OCD results from avascular necrosis of subchondral bone, leading to articular erosion.
Although the humeral condyle (shoulder) is primarily predisposed, it has also been reported to affect the sacrum, distal femur and tarsocrural joint. Hindlimb involvement may progress to hip dysplasia.
A predisposition is observed commonly in large-breed dogs but small-breed dogs may also be affected.
The disease is often exacerbated clinically with high exercise activity. An underlying osteochondrosis appears to play a role in the pathogenesis of this disease. Chronic inflammation associated with this disease may predispose to osteosarcoma, although this has been rarely reported.
The onset of disease occurs between 5 months and 10 months of age in a large majority of cases, with males affected three times more frequently than females. In approximately 50% of the cases, animals are affected bilaterally (as determined radiographically), although clinical signs of pain and lameness may occur only unilaterally.
OCD may also develop with a calcium-rich diet. Growing giant-breed dogs fed high-calcium diets (>3% of dry matter as calcium) experience greater development of osteochondrosis than control dogs. Even when dietary phosphorus is adjusted to maintain a physiologic calcium:phosphorus ratio, osteochondrosis can still occur.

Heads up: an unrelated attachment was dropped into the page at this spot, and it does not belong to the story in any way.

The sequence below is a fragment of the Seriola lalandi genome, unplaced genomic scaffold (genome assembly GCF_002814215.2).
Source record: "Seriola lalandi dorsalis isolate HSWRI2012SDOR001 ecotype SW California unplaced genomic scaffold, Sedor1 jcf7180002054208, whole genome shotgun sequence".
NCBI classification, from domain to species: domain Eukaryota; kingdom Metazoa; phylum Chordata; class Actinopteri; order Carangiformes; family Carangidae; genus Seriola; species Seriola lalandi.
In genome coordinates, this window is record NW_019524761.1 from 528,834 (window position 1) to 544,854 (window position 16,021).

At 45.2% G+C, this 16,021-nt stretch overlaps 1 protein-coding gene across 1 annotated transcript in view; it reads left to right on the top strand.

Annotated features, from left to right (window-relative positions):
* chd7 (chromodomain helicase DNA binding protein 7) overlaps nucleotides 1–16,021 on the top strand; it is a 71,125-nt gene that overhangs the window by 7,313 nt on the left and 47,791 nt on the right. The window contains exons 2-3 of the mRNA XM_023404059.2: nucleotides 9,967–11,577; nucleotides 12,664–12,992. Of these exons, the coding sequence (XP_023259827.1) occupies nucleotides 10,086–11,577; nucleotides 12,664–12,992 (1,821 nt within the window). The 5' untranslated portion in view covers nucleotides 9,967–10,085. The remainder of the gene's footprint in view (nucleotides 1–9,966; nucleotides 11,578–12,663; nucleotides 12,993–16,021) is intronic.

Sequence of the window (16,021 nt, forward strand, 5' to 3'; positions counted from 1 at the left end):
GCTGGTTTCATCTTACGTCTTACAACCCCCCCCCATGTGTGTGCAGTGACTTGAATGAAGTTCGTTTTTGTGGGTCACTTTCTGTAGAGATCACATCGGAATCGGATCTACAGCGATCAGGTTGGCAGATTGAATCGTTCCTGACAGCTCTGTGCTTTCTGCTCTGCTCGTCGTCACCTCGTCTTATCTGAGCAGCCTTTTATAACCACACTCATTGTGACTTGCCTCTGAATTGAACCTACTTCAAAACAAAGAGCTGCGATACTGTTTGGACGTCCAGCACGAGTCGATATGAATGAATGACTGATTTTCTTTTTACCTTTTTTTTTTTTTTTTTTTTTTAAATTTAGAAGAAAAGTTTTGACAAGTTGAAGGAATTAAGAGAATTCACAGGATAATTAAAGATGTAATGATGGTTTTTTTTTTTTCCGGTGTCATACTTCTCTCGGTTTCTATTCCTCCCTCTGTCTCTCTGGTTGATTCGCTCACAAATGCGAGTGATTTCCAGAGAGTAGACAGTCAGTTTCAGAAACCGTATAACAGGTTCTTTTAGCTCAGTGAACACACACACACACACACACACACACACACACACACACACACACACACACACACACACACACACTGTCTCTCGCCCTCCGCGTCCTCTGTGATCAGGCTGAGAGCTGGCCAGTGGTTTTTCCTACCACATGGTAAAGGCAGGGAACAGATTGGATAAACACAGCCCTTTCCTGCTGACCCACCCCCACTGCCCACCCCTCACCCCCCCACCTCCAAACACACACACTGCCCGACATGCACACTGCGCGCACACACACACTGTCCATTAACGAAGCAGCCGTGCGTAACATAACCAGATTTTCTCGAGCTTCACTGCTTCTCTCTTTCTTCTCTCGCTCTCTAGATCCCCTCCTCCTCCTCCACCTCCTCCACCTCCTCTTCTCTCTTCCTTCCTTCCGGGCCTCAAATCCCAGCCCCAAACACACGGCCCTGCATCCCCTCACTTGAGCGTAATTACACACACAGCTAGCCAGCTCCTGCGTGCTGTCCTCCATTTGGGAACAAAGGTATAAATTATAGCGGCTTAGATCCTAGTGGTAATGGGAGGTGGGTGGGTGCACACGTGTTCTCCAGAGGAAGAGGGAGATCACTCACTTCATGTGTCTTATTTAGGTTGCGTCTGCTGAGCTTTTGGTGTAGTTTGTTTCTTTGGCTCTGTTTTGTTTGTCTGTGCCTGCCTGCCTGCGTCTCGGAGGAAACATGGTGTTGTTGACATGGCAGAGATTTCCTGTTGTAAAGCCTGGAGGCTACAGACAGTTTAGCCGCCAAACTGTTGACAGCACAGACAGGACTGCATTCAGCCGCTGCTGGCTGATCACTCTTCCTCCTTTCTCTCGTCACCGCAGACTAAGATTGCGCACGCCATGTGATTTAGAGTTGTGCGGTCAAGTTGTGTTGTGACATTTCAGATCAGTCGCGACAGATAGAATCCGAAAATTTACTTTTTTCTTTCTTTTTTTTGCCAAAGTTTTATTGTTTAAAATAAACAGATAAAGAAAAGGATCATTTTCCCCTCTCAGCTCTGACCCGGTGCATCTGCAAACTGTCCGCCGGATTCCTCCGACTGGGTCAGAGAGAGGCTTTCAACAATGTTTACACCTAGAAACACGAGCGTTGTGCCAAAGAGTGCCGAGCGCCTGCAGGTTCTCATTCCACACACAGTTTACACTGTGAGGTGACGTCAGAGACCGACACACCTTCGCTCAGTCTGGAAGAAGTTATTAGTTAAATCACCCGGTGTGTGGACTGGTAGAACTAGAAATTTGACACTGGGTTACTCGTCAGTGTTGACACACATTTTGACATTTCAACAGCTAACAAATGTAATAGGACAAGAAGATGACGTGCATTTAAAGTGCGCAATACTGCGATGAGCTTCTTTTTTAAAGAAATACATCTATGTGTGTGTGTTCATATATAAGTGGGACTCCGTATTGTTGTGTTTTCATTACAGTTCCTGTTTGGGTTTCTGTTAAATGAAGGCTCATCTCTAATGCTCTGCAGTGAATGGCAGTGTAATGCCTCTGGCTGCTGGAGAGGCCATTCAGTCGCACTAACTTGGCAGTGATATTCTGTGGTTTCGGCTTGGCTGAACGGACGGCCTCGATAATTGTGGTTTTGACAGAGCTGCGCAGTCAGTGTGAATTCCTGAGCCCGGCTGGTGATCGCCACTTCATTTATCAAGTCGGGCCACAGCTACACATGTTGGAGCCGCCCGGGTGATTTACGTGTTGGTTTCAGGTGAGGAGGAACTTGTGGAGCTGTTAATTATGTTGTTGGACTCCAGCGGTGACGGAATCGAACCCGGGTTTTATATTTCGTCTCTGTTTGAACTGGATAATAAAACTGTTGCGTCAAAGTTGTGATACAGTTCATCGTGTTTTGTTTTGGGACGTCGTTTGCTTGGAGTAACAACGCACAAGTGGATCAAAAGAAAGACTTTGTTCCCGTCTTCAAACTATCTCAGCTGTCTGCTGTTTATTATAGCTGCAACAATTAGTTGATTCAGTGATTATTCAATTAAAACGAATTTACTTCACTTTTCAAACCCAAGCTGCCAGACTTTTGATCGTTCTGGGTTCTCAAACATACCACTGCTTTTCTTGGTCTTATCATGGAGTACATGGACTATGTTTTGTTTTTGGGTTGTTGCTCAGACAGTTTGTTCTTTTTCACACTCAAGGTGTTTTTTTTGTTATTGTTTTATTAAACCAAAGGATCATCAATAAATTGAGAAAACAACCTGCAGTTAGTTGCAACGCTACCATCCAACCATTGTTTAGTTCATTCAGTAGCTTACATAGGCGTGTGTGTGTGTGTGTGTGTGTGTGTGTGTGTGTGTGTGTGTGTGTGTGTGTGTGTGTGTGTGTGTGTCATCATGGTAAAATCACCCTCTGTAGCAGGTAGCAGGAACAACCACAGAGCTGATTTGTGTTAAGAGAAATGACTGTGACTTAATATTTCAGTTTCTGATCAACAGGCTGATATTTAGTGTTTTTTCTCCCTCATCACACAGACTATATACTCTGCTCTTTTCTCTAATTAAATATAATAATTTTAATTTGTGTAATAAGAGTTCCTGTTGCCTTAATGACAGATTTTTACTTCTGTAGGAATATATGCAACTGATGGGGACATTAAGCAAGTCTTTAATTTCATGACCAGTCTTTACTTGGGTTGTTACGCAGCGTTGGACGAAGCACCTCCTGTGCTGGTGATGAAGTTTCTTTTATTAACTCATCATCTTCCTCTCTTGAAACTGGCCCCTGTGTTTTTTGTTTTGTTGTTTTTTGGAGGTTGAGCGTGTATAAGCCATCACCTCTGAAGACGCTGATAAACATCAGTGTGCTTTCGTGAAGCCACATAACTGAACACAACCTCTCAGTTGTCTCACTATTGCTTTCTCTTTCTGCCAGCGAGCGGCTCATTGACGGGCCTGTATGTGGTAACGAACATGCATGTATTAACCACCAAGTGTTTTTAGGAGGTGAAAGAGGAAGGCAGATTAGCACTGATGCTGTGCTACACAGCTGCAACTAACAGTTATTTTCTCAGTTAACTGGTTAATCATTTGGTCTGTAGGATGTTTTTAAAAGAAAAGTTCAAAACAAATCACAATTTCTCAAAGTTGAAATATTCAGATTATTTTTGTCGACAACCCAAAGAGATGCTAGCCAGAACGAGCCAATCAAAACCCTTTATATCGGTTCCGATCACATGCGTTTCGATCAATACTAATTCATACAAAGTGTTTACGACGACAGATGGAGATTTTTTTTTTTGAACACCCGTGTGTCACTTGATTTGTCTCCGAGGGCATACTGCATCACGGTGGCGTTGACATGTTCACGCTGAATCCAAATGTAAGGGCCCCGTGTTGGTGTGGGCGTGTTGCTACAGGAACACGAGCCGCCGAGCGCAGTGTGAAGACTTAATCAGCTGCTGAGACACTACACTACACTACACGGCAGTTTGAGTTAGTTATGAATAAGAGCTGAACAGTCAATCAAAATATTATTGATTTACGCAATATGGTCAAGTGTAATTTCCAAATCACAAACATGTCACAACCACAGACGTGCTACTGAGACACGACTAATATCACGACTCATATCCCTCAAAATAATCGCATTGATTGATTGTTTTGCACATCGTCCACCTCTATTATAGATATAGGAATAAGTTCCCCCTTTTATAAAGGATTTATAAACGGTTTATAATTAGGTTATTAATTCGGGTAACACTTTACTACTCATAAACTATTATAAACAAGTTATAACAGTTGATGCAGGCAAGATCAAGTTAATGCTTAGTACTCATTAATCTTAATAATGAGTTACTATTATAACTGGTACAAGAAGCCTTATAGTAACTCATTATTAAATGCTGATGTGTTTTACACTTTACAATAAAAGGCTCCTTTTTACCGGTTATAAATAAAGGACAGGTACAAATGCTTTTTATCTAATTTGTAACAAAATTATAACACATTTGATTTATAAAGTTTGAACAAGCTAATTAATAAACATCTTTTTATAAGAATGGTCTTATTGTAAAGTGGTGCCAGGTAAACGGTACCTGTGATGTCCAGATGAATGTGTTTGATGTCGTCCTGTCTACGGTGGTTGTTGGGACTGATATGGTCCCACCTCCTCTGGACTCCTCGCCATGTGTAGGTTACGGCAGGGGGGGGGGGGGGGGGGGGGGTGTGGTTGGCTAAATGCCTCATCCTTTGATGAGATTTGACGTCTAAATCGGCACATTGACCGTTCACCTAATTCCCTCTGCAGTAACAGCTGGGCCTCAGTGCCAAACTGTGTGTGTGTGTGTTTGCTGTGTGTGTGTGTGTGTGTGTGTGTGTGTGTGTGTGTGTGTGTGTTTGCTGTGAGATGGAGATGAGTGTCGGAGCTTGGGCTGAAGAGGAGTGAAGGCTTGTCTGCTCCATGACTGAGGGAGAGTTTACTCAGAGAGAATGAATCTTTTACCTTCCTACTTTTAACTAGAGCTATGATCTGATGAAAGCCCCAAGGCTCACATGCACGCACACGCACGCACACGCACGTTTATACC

Affected young dogs often present with mild intermittent lameness, with lameness score directly related to osteophyte size.
While a presumptive diagnosis may be made upon assessment of breed and clinical examination (palpation of the shoulder is generally nonrewarding), radiography is necessary for definitive diagnosis.
Radiographic findings include irregular radiolucent subchondral defects, usually involving the caudal aspect of the humeral head as well as subchondral sclerosis, calcified linear cartilage flaps, joint exophytes and osteoarthritis. Lesions are usually localized to the central portion of the caudal aspect of the humeral head, at the approximate junction of the caudal and middle thirds of the articular surface.
Arthroscopy usually reveals the joint surface having a distinct pattern of centripetally oriented split-lines centrally.
Treatment for young dogs is best achieved with corrective surgery. Surgery is indicated in dogs with persistent lameness that are unresponsive to rest and NSAIDS.
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